## Convergence of Adaptive Finite Element Methods

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##### Дата

2005-12-05##### Автор

Mekchay, Khamron

##### Advisor

Nochetto, Ricardo H.

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We develop adaptive finite element methods (AFEMs) for elliptic
problems, and prove their convergence, based on ideas introduced
by D\"{o}rfler \cite{Dw96}, and Morin, Nochetto, and Siebert
\cite{MNS00, MNS02}. We first study an AFEM for general second
order linear elliptic PDEs, thereby extending the results of Morin
et al \cite{MNS00,MNS02} that are valid for the Laplace operator.
The proof of convergence relies on quasi-orthogonality, which
accounts for the bilinear form not being a scalar product,
together with novel error and oscillation reduction estimates,
which now do not decouple. We show that AFEM is a contraction for
the sum of energy error plus oscillation. Numerical experiments,
including oscillatory coefficients and {both coercive and
non-coercive} convection-diffusion PDEs, illustrate the theory and
yield optimal meshes. The role of oscillation control is now more
crucial than in \cite{MNS00,MNS02} and is discussed and documented
in the experiments.
We next introduce an AFEM for the Laplace-Beltrami operator on
$C^1$ graphs in $R^d ~(d\ge2)$. We first derive a posteriori error
estimates that account for both the energy error in $H^1$ and the
geometric error in $W^1_\infty$ due to approximation of the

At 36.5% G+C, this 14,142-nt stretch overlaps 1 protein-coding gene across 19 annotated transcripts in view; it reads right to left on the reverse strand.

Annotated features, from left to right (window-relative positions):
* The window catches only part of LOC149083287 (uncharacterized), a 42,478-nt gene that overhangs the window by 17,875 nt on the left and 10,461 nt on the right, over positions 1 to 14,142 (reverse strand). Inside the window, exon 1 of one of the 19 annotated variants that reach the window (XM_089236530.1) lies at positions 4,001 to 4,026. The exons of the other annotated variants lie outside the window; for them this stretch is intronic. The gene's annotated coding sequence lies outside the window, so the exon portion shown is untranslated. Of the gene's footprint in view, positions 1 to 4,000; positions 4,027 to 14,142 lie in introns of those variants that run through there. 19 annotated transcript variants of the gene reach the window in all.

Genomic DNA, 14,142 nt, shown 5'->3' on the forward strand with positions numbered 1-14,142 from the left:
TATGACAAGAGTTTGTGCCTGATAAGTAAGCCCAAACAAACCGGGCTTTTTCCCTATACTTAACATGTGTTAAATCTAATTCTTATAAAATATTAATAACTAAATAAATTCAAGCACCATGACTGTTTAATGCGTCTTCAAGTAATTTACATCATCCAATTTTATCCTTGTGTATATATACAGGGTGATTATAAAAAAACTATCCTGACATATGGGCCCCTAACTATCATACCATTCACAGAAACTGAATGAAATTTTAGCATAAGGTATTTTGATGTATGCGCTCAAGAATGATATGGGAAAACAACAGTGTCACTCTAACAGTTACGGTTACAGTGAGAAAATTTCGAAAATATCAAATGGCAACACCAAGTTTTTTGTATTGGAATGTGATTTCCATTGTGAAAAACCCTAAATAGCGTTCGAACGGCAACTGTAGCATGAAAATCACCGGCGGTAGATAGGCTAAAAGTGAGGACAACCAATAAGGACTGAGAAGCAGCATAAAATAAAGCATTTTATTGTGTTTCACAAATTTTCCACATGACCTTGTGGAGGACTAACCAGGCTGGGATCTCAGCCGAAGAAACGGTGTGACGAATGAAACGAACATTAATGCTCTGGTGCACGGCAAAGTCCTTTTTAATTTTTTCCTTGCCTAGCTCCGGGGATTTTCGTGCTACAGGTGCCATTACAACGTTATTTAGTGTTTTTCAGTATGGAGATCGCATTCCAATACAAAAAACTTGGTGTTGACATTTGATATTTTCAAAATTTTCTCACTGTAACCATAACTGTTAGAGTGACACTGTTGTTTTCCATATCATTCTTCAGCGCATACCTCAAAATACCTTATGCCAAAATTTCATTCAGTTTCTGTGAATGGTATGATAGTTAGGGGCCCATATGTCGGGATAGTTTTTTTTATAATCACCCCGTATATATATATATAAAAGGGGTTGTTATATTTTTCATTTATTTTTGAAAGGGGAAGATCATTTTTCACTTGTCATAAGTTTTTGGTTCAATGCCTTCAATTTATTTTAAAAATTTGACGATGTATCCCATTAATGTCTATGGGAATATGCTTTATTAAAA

surface by a polyhedral one. We devise a marking strategy to
reduce the energy and geometric errors as well as the geometric
oscillation. We prove that AFEM is a contraction on a suitably
scaled sum of these three quantities as soon as the geometric
oscillation has been reduced beyond a threshold. The resulting
AFEM converges without knowing such threshold or any constants,
and starting from any coarse initial triangulation. Several
numerical experiments illustrate the theory.
Finally, we introduce and analyze an AFEM for the Laplace-Beltrami
operator on parametric surfaces, thereby extending the results for
graphs. Note that, due to the nature of parametric surfaces, the
geometric oscillation is now measured in terms of the differences
of tangential gradients rather than differences of normals as for
graphs. Numerical experiments with closed surfaces are provided to
illustrate the theory.

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